Buying a Bike

Buying your child a bike is exciting for you and them, the better the bike you can afford the more your child will enjoy cycling and the safer they will be. Cheap bikes are supplied with poor quality brakes and bearings which make it harder for your child to brake, pedal and steer.

If possible buy a bike that has been pre-assembled and safety checked by the supplier. When I was a teenager my parents bought me a bike for Christmas, I attached my pedals on Christmas morning went out for a ride where one came off leaving me cut and bruised in the middle of the road - luckily there were no cars coming otherwise the accident could have been considerably worse.

Bikes are available in all shapes and sizes and it is a good idea to try your children on a bike to ensure you know the correct size before buying. Young children should be able to reach the floor with the majority of their feet on the ground whilst sitting on the saddle, this will encourage more confidence when riding. Put the saddle at it's lowest point and sit your child on the bike, if they can put almost all their foot on the ground then this is the right size. This will allow around 12" of growth in your child before they need their next bike depending on the length of the seat post.
Young children's bikes are measured in wheel size by inches. The sizes available are 12", 14", 16", 18" and 20" generally for children of 3-5, 4-6, 5-8, 6-9 and 7-10 years respectively.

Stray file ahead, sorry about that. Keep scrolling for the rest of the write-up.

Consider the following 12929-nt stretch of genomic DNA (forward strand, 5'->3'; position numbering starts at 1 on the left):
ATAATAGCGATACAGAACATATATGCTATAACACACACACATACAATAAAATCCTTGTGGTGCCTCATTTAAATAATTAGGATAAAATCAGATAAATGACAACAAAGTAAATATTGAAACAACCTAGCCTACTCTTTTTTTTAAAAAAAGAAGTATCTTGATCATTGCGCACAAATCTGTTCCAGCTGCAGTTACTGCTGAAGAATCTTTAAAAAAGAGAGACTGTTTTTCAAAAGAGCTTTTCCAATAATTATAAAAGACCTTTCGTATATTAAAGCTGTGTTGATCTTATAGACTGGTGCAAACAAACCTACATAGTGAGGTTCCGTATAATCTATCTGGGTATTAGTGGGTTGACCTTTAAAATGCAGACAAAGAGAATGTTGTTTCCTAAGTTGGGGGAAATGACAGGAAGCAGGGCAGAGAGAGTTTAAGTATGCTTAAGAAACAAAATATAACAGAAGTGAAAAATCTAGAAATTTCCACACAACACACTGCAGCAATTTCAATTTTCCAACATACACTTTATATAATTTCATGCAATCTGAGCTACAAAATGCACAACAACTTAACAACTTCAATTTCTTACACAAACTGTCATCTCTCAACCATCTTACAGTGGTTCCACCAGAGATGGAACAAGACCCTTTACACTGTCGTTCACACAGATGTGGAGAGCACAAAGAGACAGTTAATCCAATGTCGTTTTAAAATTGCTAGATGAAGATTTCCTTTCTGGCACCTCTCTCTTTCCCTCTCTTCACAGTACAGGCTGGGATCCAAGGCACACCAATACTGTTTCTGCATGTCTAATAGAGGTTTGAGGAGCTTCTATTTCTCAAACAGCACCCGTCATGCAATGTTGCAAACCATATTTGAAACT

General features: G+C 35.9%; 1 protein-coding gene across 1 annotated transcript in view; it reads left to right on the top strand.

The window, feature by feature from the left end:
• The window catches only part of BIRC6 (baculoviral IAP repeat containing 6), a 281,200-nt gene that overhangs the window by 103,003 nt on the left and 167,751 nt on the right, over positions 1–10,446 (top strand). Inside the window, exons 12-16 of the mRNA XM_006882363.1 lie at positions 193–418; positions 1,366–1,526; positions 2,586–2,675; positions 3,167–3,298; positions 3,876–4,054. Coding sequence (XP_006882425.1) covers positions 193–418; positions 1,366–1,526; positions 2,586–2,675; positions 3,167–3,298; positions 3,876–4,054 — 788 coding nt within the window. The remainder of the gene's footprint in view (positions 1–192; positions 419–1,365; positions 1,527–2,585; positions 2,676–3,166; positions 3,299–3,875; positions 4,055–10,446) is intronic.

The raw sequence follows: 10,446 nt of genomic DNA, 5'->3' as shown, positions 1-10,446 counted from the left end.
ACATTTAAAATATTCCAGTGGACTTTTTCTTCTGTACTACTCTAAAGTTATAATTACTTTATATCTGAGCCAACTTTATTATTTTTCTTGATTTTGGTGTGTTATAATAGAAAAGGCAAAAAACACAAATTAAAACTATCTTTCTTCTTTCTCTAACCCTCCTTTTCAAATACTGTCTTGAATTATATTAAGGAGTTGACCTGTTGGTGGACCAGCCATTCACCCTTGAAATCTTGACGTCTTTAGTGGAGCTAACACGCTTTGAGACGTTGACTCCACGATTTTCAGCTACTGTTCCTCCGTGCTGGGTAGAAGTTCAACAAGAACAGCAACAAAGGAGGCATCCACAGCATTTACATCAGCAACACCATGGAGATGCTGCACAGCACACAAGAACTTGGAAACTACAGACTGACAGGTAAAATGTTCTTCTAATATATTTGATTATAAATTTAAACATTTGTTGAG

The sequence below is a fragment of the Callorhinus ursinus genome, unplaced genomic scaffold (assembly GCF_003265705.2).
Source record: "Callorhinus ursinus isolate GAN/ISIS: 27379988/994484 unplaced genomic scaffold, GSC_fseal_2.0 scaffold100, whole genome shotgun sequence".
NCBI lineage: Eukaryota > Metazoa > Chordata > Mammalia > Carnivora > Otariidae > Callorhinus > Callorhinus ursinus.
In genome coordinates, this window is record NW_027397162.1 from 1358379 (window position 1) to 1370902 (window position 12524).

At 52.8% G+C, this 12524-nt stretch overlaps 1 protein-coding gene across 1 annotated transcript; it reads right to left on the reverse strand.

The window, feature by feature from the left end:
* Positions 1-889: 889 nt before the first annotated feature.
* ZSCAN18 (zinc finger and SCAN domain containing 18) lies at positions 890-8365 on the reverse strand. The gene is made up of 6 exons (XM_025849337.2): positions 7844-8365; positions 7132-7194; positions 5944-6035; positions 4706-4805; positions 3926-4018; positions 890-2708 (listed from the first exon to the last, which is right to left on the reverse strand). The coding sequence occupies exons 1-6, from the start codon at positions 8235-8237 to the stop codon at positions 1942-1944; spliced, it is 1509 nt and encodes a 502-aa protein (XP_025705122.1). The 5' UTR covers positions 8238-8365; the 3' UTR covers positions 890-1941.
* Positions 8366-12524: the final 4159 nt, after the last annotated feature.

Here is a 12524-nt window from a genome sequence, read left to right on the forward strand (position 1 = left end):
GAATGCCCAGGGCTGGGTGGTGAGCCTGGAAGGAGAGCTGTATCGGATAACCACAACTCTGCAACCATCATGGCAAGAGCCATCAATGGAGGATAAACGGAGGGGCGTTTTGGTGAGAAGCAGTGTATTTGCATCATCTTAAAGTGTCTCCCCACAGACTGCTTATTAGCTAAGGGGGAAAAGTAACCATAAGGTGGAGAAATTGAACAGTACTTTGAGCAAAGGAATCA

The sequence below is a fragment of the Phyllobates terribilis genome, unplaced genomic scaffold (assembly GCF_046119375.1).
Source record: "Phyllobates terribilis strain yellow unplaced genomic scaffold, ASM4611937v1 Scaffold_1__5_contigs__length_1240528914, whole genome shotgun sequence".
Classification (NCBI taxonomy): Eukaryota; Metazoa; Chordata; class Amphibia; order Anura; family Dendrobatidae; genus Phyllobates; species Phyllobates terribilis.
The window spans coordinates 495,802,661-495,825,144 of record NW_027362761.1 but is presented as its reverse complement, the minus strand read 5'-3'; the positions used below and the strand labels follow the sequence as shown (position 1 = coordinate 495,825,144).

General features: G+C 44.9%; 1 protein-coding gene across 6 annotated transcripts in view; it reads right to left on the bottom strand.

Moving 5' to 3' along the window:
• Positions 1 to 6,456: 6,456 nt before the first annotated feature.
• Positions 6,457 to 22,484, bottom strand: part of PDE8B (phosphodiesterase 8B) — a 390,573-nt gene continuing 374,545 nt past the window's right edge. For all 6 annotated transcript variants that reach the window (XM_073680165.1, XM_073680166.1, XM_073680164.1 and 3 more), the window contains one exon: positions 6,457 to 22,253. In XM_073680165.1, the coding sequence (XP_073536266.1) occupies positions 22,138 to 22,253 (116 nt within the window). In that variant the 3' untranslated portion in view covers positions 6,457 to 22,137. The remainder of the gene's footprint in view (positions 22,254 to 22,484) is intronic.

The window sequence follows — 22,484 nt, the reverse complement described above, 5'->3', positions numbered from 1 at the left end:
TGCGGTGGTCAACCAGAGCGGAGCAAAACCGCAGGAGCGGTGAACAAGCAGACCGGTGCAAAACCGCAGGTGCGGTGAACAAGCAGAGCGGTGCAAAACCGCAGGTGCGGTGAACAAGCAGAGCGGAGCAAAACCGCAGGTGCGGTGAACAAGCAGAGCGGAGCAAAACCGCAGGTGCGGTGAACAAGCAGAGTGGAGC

Things to look for in a good bike

  • Buy a bike with metal wheels and pneumatic tyres
  • The headset (where the handlebars sit) should be metal and contain ball bearings
  • The crankset (where the pedals are) should be metal and contain ball bearings
  • Ensure you have a full chain guard to protect little fingers (12" - 16" bikes)

Brakes are an important part of learning to ride and toddlers can find the conventional brake difficult to pull as their hands are small. An alternative to a standard pull brake is the "coaster brake", this brake is applied by the child peddling backwards. Unfortunately this braking system is quite rare in the UK and will seriously limit the bike options available to you if you choose this type.
If possible buy a bike with 'V' style brakes (cable in the centre of the brake pull) which are more efficient than the older 'Caliper' style (cable to one side of the brakes). Having said this I am not sure this is important or available on the smaller 12" and 14" bikes as children will not be riding that fast.

If buying a bike with stabilisers ensure they are firmly fixed to the bike as one of these coming off can cause serious injury to your toddler.

Gears are not normally available until an 18" wheel bike, again try and buy a bike with the best quality gears possible.

Bike Accessories
Once you have decided to get your child a bike the next thing to do is ensure they are safely equipped. Buy a helmet that fits them correctly and ensure they wear it all the time and it is strapped on and not just sitting on their head. I have found that forcing my 3 year old to wear his helmet at all times now means he forces me whenever we are on the bikes so it is a good thing all around, he will never know any different so will grow up wearing a helmet as a matter of routine which cannot be a bad thing.

If your children will be riding on the roads then ensure they are lit up. For more information on road safety see our cycling safely article. Safe Cycling


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